John England’s Chesapeake Deadrise under construction.
The rain moved in overnight. However, “rain” does not adequately convey the phenomenon of water falling from the sky at the rate of 3 inches an hour. It’s like there’s a crew overhead bailing out the clouds with 5 gallon buckets.
Good news is the boom tent is keeping the interior dry. So there’s that. People slowly venture out in foulies and wellies, collect on the front porch of the old store with hot coffee to watch.
After meeting for breakfast at Annie’s Restaurant – of which there are three, all local just a few miles apart, all named for the same Annie who was the mother of three brothers who all opened restaurants in Matthews, the confusion created by which causing no small share of logistical issues – we head over to the Deltaville Maritime Museum for a personal tour with John and Vera England.
They were instrumental in supporting the museum front the start, and John has been running boat building classes and doing boat restorations here, both large and small, for decades. His current personal project is a Chesapeake Deadrise, and he explains the traditional methods used in this type, along with some of the unique challenges they present. Most of us have built or repaired several boats ourselves, so John, with his wealth of knowledge, holds everyone’s attention for a good hour or more.
After, we wander out to the docks where some of the boats are moored. I get a good look at the traditional outboard crab skiff John built. It’s a fine looking skiff, like many I saw all over the Bay when I was growing up. These skiffs were pickup trucks of the vast network of shallow creeks and marshes that make up the shorelines of Tidewater. The gear inside is floating around in several inches of water from the morning rain. Gives a good idea of just how much has fallen.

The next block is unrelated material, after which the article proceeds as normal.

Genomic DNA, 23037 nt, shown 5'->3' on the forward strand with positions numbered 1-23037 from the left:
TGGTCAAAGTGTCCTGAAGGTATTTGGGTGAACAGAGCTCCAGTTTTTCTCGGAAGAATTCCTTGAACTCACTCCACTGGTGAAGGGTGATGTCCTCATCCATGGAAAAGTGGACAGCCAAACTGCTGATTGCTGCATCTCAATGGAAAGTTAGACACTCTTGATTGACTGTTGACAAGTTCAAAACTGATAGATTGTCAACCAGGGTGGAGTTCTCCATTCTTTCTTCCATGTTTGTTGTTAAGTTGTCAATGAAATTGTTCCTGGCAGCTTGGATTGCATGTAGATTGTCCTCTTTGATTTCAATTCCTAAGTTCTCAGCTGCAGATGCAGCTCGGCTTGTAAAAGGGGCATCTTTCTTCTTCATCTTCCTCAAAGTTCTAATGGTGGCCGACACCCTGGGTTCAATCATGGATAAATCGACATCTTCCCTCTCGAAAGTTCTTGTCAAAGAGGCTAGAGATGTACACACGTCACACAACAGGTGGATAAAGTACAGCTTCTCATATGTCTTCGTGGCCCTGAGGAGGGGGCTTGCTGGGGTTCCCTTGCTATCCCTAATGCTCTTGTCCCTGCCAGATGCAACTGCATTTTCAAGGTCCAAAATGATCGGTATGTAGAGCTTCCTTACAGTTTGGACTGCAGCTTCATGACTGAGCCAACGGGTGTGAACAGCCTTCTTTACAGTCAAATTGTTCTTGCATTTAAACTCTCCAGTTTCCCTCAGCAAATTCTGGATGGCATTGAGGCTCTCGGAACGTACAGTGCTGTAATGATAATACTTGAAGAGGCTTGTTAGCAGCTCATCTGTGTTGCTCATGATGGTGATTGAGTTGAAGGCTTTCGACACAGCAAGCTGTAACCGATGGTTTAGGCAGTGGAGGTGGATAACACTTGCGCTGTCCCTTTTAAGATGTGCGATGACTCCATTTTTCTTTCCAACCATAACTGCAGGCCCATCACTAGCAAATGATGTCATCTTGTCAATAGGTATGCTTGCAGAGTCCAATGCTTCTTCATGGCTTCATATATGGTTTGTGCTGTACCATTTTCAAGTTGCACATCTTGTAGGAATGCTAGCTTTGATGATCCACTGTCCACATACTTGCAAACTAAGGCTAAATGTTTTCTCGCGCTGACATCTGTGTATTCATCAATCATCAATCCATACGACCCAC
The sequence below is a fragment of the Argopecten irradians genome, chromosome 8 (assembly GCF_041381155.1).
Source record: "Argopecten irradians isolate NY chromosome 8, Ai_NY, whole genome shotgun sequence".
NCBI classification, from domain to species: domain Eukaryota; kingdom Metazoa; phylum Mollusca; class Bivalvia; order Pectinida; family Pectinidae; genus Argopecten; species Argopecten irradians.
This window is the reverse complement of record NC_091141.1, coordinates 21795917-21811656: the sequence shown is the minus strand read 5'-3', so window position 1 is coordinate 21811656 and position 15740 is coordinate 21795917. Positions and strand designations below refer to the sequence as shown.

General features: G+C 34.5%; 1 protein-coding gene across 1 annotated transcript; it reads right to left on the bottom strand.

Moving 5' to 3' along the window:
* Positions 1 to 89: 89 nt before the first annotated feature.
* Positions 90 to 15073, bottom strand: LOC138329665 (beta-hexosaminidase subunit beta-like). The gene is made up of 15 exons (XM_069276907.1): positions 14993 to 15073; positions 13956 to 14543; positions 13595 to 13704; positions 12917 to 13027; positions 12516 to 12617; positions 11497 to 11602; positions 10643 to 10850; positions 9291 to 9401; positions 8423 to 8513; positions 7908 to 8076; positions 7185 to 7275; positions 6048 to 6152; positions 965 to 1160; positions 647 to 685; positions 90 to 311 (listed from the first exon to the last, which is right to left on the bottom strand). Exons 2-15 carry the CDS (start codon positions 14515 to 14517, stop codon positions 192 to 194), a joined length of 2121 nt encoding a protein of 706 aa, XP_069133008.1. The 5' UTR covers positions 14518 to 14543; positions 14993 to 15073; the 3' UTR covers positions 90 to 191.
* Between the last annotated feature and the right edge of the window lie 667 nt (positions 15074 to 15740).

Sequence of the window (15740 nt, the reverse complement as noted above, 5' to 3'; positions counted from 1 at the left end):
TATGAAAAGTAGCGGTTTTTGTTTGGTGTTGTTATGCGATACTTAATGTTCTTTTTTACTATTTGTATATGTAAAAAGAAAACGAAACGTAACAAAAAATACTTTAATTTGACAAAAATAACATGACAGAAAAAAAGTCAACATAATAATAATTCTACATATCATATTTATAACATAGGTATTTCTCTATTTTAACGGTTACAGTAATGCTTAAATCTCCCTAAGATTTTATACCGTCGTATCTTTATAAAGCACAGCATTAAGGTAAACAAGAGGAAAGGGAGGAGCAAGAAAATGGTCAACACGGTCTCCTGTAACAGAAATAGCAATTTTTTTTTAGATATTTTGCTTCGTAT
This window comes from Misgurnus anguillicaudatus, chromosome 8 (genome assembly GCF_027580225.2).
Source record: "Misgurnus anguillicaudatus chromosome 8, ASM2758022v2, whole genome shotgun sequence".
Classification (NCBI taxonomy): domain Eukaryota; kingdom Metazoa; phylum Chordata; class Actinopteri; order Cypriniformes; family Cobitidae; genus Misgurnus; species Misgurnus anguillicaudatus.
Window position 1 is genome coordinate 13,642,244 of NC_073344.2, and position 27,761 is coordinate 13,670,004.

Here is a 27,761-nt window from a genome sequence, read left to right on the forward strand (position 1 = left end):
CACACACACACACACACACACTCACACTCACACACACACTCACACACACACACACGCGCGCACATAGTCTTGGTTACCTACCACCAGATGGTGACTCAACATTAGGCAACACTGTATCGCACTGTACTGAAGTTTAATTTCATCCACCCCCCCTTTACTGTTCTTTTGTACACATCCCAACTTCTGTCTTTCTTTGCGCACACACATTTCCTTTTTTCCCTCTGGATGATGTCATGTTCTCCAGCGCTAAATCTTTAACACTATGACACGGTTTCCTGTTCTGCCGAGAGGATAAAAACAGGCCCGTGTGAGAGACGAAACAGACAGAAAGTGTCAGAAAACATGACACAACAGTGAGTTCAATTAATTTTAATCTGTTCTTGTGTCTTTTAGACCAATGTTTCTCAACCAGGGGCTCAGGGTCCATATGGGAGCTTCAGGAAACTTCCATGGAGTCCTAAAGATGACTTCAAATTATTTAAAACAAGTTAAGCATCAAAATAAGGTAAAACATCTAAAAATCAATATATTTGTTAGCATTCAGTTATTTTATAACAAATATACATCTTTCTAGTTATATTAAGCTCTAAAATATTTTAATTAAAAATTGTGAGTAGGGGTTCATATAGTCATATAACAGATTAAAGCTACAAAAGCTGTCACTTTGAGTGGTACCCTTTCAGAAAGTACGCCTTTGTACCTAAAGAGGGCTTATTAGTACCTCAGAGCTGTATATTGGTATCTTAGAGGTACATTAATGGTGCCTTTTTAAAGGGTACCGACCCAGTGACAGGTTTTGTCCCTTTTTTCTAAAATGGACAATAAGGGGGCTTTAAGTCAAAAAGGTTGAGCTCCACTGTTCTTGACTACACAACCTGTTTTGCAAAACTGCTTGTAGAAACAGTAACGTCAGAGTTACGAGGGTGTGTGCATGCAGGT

The Buy Boat F.D. Crockett is moored there, too. Steve and Curt and I had a tour of this boat back in August. More work is underway again, in preparation for an annual Buy Boat rendezvous. Last year they cruised down the Dismal Swamp Canal to North Carolina, toured towns around the sounds, and came back the offshore route outside in the Atlantic. This year they’ll stop at towns around the Chesapeake and cross the Bay to Cape Charles.
John shows us how the whole pilot house lifts off with a crane, to install and remove the massive diesel engine underneath, and describes how everything from watermelons to hogs were carried in the hold when oysters and fish weren’t in season piled six feet high on the decks. The scene he describes of loading the hogs, then hogs and crew living together in the cramped hold during transit, is vivid, to say the least.
By the late afternoon the rain has lifted but the sky still not cleared. More rain is on the way. Back at Freeport, those of us who have not already left start to pack up and head for home, until next year.